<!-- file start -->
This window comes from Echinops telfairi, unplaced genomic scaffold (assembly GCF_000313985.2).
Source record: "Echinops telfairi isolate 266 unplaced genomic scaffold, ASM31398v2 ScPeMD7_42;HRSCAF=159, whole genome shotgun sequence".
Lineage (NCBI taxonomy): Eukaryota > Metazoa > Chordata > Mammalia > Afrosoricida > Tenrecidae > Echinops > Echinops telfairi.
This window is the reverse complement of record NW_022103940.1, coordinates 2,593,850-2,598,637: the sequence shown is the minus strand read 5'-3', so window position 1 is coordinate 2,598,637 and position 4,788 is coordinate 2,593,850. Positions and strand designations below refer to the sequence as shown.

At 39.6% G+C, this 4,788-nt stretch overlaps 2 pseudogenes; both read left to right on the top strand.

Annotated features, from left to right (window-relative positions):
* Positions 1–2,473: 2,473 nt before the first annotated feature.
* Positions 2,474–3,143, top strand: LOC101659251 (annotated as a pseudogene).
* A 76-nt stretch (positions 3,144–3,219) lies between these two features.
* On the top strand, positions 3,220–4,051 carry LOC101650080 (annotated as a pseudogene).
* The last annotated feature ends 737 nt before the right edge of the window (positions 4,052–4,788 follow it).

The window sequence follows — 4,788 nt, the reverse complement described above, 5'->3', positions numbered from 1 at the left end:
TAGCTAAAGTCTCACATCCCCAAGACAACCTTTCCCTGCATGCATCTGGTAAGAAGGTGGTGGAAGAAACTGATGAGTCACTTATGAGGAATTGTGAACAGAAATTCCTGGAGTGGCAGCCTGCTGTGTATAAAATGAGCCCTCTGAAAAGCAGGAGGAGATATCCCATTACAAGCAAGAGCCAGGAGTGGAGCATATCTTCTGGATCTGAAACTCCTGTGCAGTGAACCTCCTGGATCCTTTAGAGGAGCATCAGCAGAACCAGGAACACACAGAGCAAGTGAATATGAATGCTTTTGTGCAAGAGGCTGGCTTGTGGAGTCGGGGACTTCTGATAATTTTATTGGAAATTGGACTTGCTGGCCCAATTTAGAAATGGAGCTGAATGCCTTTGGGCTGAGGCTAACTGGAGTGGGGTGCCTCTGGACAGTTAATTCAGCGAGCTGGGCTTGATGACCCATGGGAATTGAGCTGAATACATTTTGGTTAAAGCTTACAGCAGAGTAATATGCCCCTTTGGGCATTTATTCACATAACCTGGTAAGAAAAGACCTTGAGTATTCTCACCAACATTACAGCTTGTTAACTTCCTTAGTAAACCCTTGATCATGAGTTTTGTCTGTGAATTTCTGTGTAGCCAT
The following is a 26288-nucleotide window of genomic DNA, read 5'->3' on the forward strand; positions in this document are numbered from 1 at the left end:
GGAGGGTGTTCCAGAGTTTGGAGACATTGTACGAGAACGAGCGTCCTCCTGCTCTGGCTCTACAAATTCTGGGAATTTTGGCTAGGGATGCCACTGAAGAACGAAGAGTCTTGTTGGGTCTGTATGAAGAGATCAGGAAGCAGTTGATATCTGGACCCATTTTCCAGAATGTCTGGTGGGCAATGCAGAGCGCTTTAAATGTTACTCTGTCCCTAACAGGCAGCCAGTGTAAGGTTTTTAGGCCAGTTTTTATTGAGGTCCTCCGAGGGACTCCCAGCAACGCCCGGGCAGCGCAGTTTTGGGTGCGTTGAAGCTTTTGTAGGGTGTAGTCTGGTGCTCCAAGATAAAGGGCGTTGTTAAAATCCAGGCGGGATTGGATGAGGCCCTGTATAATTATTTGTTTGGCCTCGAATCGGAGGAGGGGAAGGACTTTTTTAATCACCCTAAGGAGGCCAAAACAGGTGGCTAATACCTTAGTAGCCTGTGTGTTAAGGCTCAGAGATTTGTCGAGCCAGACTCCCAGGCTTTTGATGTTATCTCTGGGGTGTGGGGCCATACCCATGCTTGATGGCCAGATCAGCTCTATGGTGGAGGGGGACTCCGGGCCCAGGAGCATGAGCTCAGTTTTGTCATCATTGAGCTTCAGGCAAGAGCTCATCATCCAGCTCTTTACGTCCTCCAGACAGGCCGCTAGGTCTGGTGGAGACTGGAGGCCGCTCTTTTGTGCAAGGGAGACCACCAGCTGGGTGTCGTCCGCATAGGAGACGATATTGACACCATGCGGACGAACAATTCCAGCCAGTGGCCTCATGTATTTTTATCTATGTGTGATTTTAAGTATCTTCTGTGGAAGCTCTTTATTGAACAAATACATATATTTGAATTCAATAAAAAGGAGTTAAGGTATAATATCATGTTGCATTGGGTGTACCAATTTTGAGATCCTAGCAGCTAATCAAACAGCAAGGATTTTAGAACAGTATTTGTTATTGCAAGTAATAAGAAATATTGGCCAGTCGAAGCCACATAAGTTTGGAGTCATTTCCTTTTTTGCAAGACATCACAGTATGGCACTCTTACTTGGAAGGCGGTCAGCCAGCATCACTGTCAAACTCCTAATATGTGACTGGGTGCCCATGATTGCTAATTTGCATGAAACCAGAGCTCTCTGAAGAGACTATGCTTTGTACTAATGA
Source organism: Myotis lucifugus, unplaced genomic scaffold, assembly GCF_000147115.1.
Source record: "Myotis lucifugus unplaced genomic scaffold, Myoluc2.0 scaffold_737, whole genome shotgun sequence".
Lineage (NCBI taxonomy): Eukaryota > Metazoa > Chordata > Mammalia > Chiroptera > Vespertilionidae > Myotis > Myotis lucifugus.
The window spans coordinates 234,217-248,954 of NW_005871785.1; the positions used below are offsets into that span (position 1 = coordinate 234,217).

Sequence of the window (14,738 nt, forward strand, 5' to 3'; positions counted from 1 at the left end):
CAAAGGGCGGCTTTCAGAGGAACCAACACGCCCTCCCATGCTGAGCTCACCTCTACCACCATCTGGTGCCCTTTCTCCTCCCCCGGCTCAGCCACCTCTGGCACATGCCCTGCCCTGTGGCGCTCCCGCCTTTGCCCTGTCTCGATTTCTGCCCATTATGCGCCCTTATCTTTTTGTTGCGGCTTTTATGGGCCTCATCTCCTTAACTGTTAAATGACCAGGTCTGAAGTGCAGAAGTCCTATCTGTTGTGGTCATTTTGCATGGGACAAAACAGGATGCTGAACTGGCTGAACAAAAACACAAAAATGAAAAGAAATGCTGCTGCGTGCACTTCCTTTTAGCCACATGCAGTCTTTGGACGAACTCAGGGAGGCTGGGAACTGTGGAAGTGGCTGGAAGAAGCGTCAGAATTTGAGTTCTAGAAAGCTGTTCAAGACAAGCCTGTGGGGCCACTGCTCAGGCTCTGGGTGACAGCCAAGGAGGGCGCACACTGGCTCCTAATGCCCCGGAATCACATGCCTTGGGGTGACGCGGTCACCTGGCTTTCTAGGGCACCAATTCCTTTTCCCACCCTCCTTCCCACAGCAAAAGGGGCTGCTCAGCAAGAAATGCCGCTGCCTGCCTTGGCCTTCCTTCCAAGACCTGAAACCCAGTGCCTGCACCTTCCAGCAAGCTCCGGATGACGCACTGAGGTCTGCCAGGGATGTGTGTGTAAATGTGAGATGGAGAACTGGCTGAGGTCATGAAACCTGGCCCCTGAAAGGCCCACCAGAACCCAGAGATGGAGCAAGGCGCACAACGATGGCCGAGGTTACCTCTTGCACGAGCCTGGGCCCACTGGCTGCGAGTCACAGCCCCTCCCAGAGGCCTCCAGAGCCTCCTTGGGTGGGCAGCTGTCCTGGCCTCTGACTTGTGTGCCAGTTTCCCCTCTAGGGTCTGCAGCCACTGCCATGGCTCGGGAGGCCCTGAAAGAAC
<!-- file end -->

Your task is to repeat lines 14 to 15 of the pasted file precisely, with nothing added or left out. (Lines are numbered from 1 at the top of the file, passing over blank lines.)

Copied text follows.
The following is a 26288-nucleotide window of genomic DNA, read 5'->3' on the forward strand; positions in this document are numbered from 1 at the left end:
GGAGGGTGTTCCAGAGTTTGGAGACATTGTACGAGAACGAGCGTCCTCCTGCTCTGGCTCTACAAATTCTGGGAATTTTGGCTAGGGATGCCACTGAAGAACGAAGAGTCTTGTTGGGTCTGTATGAAGAGATCAGGAAGCAGTTGATATCTGGACCCATTTTCCAGAATGTCTGGTGGGCAATGCAGAGCGCTTTAAATGTTACTCTGTCCCTAACAGGCAGCCAGTGTAAGGTTTTTAGGCCAGTTTTTATTGAGGTCCTCCGAGGGACTCCCAGCAACGCCCGGGCAGCGCAGTTTTGGGTGCGTTGAAGCTTTTGTAGGGTGTAGTCTGGTGCTCCAAGATAAAGGGCGTTGTTAAAATCCAGGCGGGATTGGATGAGGCCCTGTATAATTATTTGTTTGGCCTCGAATCGGAGGAGGGGAAGGACTTTTTTAATCACCCTAAGGAGGCCAAAACAGGTGGCTAATACCTTAGTAGCCTGTGTGTTAAGGCTCAGAGATTTGTCGAGCCAGACTCCCAGGCTTTTGATGTTATCTCTGGGGTGTGGGGCCATACCCATGCTTGATGGCCAGATCAGCTCTATGGTGGAGGGGGACTCCGGGCCCAGGAGCATGAGCTCAGTTTTGTCATCATTGAGCTTCAGGCAAGAGCTCATCATCCAGCTCTTTACGTCCTCCAGACAGGCCGCTAGGTCTGGTGGAGACTGGAGGCCGCTCTTTTGTGCAAGGGAGACCACCAGCTGGGTGTCGTCCGCATAGGAGACGATATTGACACCATGCGGACGAACAATTCCAGCCAGTGGCCTCATGTATTTTTATCTATGTGTGATTTTAAGTATCTTCTGTGGAAGCTCTTTATTGAACAAATACATATATTTGAATTCAATAAAAAGGAGTTAAGGTATAATATCATGTTGCATTGGGTGTACCAATTTTGAGATCCTAGCAGCTAATCAAACAGCAAGGATTTTAGAACAGTATTTGTTATTGCAAGTAATAAGAAATATTGGCCAGTCGAAGCCACATAAGTTTGGAGTCATTTCCTTTTTTGCAAGACATCACAGTATGGCACTCTTACTTGGAAGGCGGTCAGCCAGCATCACTGTCAAACTCCTAATATGTGACTGGGTGCCCATGATTGCTAATTTGCATGAAACCAGAGCTCTCTGAAGAGACTATGCTTTGTACTAATGA